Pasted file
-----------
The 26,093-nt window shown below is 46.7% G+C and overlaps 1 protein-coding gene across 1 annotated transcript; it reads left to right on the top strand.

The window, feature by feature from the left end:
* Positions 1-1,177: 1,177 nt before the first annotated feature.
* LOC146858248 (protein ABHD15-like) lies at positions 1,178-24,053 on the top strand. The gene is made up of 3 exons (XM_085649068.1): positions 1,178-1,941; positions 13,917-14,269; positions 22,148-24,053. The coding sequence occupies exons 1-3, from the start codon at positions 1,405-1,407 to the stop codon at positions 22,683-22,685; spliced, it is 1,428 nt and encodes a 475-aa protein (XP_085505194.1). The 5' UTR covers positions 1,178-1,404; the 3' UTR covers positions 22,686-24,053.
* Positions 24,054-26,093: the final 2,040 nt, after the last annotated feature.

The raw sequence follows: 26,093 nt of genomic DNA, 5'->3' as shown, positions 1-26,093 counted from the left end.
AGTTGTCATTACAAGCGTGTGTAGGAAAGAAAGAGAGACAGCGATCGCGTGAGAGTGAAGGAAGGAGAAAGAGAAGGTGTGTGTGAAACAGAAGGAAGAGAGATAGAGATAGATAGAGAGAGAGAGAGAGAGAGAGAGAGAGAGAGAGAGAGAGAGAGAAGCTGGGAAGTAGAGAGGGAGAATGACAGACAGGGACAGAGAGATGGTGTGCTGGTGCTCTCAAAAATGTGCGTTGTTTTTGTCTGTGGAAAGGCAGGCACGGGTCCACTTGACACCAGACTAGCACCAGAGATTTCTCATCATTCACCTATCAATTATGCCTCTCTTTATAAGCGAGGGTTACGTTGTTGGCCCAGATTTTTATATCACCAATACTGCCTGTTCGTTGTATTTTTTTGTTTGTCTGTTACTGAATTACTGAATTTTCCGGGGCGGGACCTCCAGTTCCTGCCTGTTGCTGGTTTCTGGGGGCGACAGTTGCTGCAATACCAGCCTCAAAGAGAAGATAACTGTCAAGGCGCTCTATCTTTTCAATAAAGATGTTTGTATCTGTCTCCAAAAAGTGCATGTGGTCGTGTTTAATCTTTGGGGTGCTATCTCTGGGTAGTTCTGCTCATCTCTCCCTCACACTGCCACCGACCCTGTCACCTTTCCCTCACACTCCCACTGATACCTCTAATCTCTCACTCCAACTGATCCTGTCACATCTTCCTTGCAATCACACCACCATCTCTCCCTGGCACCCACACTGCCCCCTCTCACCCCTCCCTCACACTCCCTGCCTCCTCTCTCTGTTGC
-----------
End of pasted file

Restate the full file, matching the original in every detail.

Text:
The 26,093-nt window shown below is 46.7% G+C and overlaps 1 protein-coding gene across 1 annotated transcript; it reads left to right on the top strand.

The window, feature by feature from the left end:
* Positions 1-1,177: 1,177 nt before the first annotated feature.
* LOC146858248 (protein ABHD15-like) lies at positions 1,178-24,053 on the top strand. The gene is made up of 3 exons (XM_085649068.1): positions 1,178-1,941; positions 13,917-14,269; positions 22,148-24,053. The coding sequence occupies exons 1-3, from the start codon at positions 1,405-1,407 to the stop codon at positions 22,683-22,685; spliced, it is 1,428 nt and encodes a 475-aa protein (XP_085505194.1). The 5' UTR covers positions 1,178-1,404; the 3' UTR covers positions 22,686-24,053.
* Positions 24,054-26,093: the final 2,040 nt, after the last annotated feature.

The raw sequence follows: 26,093 nt of genomic DNA, 5'->3' as shown, positions 1-26,093 counted from the left end.
AGTTGTCATTACAAGCGTGTGTAGGAAAGAAAGAGAGACAGCGATCGCGTGAGAGTGAAGGAAGGAGAAAGAGAAGGTGTGTGTGAAACAGAAGGAAGAGAGATAGAGATAGATAGAGAGAGAGAGAGAGAGAGAGAGAGAGAGAGAGAGAGAGAGAGAAGCTGGGAAGTAGAGAGGGAGAATGACAGACAGGGACAGAGAGATGGTGTGCTGGTGCTCTCAAAAATGTGCGTTGTTTTTGTCTGTGGAAAGGCAGGCACGGGTCCACTTGACACCAGACTAGCACCAGAGATTTCTCATCATTCACCTATCAATTATGCCTCTCTTTATAAGCGAGGGTTACGTTGTTGGCCCAGATTTTTATATCACCAATACTGCCTGTTCGTTGTATTTTTTTGTTTGTCTGTTACTGAATTACTGAATTTTCCGGGGCGGGACCTCCAGTTCCTGCCTGTTGCTGGTTTCTGGGGGCGACAGTTGCTGCAATACCAGCCTCAAAGAGAAGATAACTGTCAAGGCGCTCTATCTTTTCAATAAAGATGTTTGTATCTGTCTCCAAAAAGTGCATGTGGTCGTGTTTAATCTTTGGGGTGCTATCTCTGGGTAGTTCTGCTCATCTCTCCCTCACACTGCCACCGACCCTGTCACCTTTCCCTCACACTCCCACTGATACCTCTAATCTCTCACTCCAACTGATCCTGTCACATCTTCCTTGCAATCACACCACCATCTCTCCCTGGCACCCACACTGCCCCCTCTCACCCCTCCCTCACACTCCCTGCCTCCTCTCTCTGTTGC